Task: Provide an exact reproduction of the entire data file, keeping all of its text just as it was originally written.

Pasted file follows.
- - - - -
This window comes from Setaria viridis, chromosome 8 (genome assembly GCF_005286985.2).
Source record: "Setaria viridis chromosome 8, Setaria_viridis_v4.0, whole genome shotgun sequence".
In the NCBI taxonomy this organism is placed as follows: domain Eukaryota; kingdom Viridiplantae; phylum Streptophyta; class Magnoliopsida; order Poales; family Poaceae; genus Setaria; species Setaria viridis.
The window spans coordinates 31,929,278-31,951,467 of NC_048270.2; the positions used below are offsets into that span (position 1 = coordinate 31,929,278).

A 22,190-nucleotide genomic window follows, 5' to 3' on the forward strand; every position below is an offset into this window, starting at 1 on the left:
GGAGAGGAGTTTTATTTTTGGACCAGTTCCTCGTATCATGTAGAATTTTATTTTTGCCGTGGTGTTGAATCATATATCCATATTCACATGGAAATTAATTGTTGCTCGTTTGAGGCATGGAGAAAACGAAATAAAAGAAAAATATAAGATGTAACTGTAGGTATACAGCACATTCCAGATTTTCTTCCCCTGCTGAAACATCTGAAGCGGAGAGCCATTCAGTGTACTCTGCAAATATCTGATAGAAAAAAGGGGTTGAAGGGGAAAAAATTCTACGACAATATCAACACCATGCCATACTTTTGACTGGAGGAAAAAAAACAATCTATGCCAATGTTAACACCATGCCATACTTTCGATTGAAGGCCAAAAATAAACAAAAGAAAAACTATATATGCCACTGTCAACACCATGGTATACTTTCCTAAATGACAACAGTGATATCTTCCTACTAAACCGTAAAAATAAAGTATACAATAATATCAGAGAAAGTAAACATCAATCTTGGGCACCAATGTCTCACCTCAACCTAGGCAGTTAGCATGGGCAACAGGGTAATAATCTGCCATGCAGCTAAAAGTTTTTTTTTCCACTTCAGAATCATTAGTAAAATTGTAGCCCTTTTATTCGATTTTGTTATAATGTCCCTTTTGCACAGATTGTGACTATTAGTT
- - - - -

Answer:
This window comes from Setaria viridis, chromosome 8 (genome assembly GCF_005286985.2).
Source record: "Setaria viridis chromosome 8, Setaria_viridis_v4.0, whole genome shotgun sequence".
In the NCBI taxonomy this organism is placed as follows: domain Eukaryota; kingdom Viridiplantae; phylum Streptophyta; class Magnoliopsida; order Poales; family Poaceae; genus Setaria; species Setaria viridis.
The window spans coordinates 31,929,278-31,951,467 of NC_048270.2; the positions used below are offsets into that span (position 1 = coordinate 31,929,278).

A 22,190-nucleotide genomic window follows, 5' to 3' on the forward strand; every position below is an offset into this window, starting at 1 on the left:
GGAGAGGAGTTTTATTTTTGGACCAGTTCCTCGTATCATGTAGAATTTTATTTTTGCCGTGGTGTTGAATCATATATCCATATTCACATGGAAATTAATTGTTGCTCGTTTGAGGCATGGAGAAAACGAAATAAAAGAAAAATATAAGATGTAACTGTAGGTATACAGCACATTCCAGATTTTCTTCCCCTGCTGAAACATCTGAAGCGGAGAGCCATTCAGTGTACTCTGCAAATATCTGATAGAAAAAAGGGGTTGAAGGGGAAAAAATTCTACGACAATATCAACACCATGCCATACTTTTGACTGGAGGAAAAAAAACAATCTATGCCAATGTTAACACCATGCCATACTTTCGATTGAAGGCCAAAAATAAACAAAAGAAAAACTATATATGCCACTGTCAACACCATGGTATACTTTCCTAAATGACAACAGTGATATCTTCCTACTAAACCGTAAAAATAAAGTATACAATAATATCAGAGAAAGTAAACATCAATCTTGGGCACCAATGTCTCACCTCAACCTAGGCAGTTAGCATGGGCAACAGGGTAATAATCTGCCATGCAGCTAAAAGTTTTTTTTTCCACTTCAGAATCATTAGTAAAATTGTAGCCCTTTTATTCGATTTTGTTATAATGTCCCTTTTGCACAGATTGTGACTATTAGTT